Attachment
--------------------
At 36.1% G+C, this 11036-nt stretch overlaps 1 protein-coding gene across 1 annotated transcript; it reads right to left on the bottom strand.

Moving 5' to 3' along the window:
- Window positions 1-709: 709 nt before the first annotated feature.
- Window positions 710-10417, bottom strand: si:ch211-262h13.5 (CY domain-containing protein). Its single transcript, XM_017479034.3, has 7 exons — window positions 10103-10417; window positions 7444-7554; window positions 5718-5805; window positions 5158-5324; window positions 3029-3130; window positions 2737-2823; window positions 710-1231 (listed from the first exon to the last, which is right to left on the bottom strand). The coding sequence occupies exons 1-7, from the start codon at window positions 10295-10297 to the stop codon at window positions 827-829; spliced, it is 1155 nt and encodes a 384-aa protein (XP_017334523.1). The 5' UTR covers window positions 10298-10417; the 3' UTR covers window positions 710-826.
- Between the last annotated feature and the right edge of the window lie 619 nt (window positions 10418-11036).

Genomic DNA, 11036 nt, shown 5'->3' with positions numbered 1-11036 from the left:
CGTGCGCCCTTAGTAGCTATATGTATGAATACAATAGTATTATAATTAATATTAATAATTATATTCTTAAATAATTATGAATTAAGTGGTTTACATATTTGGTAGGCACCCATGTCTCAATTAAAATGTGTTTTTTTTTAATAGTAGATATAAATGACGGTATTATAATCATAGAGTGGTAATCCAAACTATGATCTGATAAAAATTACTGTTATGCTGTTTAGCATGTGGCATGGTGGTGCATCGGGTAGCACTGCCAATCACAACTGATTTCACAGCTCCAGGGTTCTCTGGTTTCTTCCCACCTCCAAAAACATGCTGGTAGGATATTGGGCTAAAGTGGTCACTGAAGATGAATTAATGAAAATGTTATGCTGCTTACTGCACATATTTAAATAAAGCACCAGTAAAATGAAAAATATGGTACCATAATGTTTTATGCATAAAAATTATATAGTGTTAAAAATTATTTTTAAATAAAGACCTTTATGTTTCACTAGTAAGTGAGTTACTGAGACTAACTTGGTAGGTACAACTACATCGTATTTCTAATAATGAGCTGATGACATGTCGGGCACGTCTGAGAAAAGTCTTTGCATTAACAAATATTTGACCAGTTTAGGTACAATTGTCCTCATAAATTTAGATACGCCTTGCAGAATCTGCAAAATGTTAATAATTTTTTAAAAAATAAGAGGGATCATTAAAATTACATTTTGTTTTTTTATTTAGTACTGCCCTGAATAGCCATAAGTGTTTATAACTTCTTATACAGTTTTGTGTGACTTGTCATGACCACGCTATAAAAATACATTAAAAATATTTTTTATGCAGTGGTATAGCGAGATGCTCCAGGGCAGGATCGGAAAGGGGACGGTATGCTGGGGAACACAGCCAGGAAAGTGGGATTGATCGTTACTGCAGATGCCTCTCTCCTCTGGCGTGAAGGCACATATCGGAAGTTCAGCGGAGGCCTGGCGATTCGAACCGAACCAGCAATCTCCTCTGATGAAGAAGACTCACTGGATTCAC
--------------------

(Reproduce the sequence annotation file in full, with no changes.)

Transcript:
At 36.1% G+C, this 11036-nt stretch overlaps 1 protein-coding gene across 1 annotated transcript; it reads right to left on the bottom strand.

Moving 5' to 3' along the window:
- Window positions 1-709: 709 nt before the first annotated feature.
- Window positions 710-10417, bottom strand: si:ch211-262h13.5 (CY domain-containing protein). Its single transcript, XM_017479034.3, has 7 exons — window positions 10103-10417; window positions 7444-7554; window positions 5718-5805; window positions 5158-5324; window positions 3029-3130; window positions 2737-2823; window positions 710-1231 (listed from the first exon to the last, which is right to left on the bottom strand). The coding sequence occupies exons 1-7, from the start codon at window positions 10295-10297 to the stop codon at window positions 827-829; spliced, it is 1155 nt and encodes a 384-aa protein (XP_017334523.1). The 5' UTR covers window positions 10298-10417; the 3' UTR covers window positions 710-826.
- Between the last annotated feature and the right edge of the window lie 619 nt (window positions 10418-11036).

Genomic DNA, 11036 nt, shown 5'->3' with positions numbered 1-11036 from the left:
CGTGCGCCCTTAGTAGCTATATGTATGAATACAATAGTATTATAATTAATATTAATAATTATATTCTTAAATAATTATGAATTAAGTGGTTTACATATTTGGTAGGCACCCATGTCTCAATTAAAATGTGTTTTTTTTTAATAGTAGATATAAATGACGGTATTATAATCATAGAGTGGTAATCCAAACTATGATCTGATAAAAATTACTGTTATGCTGTTTAGCATGTGGCATGGTGGTGCATCGGGTAGCACTGCCAATCACAACTGATTTCACAGCTCCAGGGTTCTCTGGTTTCTTCCCACCTCCAAAAACATGCTGGTAGGATATTGGGCTAAAGTGGTCACTGAAGATGAATTAATGAAAATGTTATGCTGCTTACTGCACATATTTAAATAAAGCACCAGTAAAATGAAAAATATGGTACCATAATGTTTTATGCATAAAAATTATATAGTGTTAAAAATTATTTTTAAATAAAGACCTTTATGTTTCACTAGTAAGTGAGTTACTGAGACTAACTTGGTAGGTACAACTACATCGTATTTCTAATAATGAGCTGATGACATGTCGGGCACGTCTGAGAAAAGTCTTTGCATTAACAAATATTTGACCAGTTTAGGTACAATTGTCCTCATAAATTTAGATACGCCTTGCAGAATCTGCAAAATGTTAATAATTTTTTAAAAAATAAGAGGGATCATTAAAATTACATTTTGTTTTTTTATTTAGTACTGCCCTGAATAGCCATAAGTGTTTATAACTTCTTATACAGTTTTGTGTGACTTGTCATGACCACGCTATAAAAATACATTAAAAATATTTTTTATGCAGTGGTATAGCGAGATGCTCCAGGGCAGGATCGGAAAGGGGACGGTATGCTGGGGAACACAGCCAGGAAAGTGGGATTGATCGTTACTGCAGATGCCTCTCTCCTCTGGCGTGAAGGCACATATCGGAAGTTCAGCGGAGGCCTGGCGATTCGAACCGAACCAGCAATCTCCTCTGATGAAGAAGACTCACTGGATTCAC